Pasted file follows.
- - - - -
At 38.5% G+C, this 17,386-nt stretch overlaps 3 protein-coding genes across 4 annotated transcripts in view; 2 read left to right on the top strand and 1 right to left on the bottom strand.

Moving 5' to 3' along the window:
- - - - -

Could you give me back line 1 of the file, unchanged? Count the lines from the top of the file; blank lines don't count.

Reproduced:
At 38.5% G+C, this 17,386-nt stretch overlaps 3 protein-coding genes across 4 annotated transcripts in view; 2 read left to right on the top strand and 1 right to left on the bottom strand.